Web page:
Introvert &/or Extrovert?



It’s funny – as you get older you become more self-aware of yourself. You worry to much about what others might think of you; your face, your voice, what you’re wearing are all heavy burdens that really come into their own during puberty and young adulthood. I miss the days of being young and carefree, where I would excitedly stomp into a shop and ask questions (politely, I wasn’t a brat!) and didn’t know or care what someone else thought of me.

I grew up wanting to be an actor and dancer. I was good at it and it made me happy. They say most people that go onto performing on stage or in films are usually the most introverted people who crave the attention by displaying a super-confident personality. To some degree I do agree with this – but I think it’s more of an internal battle. Most people I know who are in the entertainment industry are all quite introverted behind closed doors and can ‘turn it on’ with a flick of switch – dazzling smiles, high kicking around and know how to command all eyes on to them.


Generally speaking, I would identify as being an introvert. I quite like my own company, to stay indoors and work on projects at home. There’s a great buzz about the quietness and alone-time to do what it is I want to do.

There are many bloggers out there who jump at the chance of attending an event if it means they get a free drink, goodie bag and the possibility of featuring on a brands social channel. I tend to feel quite awkward at these kind of affairs, entering the world of blogging is an interesting one. To show up as a brand and be ‘on’ is quite exhausting, particularly when you’re in a room of press and fellow bloggers all doing the same. I tend to give these sort of things a miss – unless it’s something I truly believe would make great content.


Then on the flipside of my quiet, hibernating version of myself is the extrovert. The little boy who would jump at the chance to be in front of camera, loved to make people laugh and dare I say it, came across a little stage school-esque at times. He’s still there and can make an appearance when needed. When the moment calls for him, he emerges in social situations where big smiles and mingling is required.  There are people I know who appear to be always outwardly extroverted and I applaud them for it, to be able to walk into a big group of people without a quiet word to yourself before stepping into it. To be able to say exactly what they think and feel without thinking through every possible outcome for before expressing it.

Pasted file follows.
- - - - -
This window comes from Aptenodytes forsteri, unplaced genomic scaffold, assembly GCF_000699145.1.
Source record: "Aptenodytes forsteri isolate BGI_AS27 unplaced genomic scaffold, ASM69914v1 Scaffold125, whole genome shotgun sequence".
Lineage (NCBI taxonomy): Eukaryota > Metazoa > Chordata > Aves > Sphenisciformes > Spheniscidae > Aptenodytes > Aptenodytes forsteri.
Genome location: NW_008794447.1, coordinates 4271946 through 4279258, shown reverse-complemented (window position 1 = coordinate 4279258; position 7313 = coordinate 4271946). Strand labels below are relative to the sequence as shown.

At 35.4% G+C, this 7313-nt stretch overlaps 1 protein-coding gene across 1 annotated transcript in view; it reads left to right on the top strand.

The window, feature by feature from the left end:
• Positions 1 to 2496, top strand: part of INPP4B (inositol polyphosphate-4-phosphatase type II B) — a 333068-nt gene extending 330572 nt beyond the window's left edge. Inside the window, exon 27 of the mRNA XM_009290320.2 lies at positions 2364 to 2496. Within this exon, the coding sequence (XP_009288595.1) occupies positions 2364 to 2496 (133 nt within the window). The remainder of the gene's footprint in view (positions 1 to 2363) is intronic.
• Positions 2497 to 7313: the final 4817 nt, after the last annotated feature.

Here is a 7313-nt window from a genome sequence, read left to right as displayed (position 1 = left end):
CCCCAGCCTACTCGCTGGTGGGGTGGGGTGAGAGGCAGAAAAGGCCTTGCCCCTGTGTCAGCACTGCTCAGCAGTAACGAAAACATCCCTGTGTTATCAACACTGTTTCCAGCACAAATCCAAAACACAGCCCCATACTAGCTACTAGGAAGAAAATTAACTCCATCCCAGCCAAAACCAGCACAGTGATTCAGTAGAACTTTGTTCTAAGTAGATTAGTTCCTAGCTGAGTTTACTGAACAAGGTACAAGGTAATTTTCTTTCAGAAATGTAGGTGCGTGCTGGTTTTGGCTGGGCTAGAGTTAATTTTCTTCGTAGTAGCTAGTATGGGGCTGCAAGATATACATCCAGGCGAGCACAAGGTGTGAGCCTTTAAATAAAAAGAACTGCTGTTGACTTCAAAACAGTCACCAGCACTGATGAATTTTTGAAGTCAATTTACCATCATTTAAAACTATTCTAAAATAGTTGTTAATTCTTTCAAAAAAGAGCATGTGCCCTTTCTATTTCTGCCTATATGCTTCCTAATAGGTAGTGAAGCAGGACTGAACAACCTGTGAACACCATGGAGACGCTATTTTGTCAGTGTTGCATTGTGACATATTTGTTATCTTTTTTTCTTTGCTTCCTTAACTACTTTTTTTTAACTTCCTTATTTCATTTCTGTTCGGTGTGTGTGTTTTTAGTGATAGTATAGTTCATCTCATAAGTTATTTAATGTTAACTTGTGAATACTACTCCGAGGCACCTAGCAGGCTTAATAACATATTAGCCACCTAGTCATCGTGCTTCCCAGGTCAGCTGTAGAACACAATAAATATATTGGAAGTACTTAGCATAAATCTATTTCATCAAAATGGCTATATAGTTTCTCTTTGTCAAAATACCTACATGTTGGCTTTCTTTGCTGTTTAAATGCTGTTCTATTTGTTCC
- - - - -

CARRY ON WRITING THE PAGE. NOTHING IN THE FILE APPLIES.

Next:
Sometimes it’s hard not to compare yourself to others – to wish you were more outgoing, ‘fun’ and social. We live in the Instagram age where we portray only the very best versions of ourselves. We present a glossy edited version of our lives that show us sipping champagne, visiting stunning locations around the world and craving the ‘must-have’ items that the ‘elite’ Instagrammers push on us. This is all fine – I hold my hands up and say ‘I do it too!’ – nobody wants to see your morning porridge and flat white from Pret a Manger when it could be a beautiful buddha bowl from the latest brunch spot in Kensington, right?

Stop comparing yourself. You are you – I am me, and we are all different. Whether introvert, extrovert or a complicated juggle of both, these traits are what make us truly unique. If you want to sit at home in your PJ’s and watch a movie rather than attend a party… DO IT if it will make you happy. Which reminds me, I have some new cashmere sweatpants to test out and Big Little Lies to finish off.

M x

One comment

  1. This is a great article! I can completely relate- I love spending time alone and shooting/travelling by myself, but when called for, I love meeting new people and going to events. I think that with the prevalence of tech, everyone is becoming a little bit more introverted, a little bit more secluded from one another, so it’s actually probably a good idea to be as extroverted as you can!



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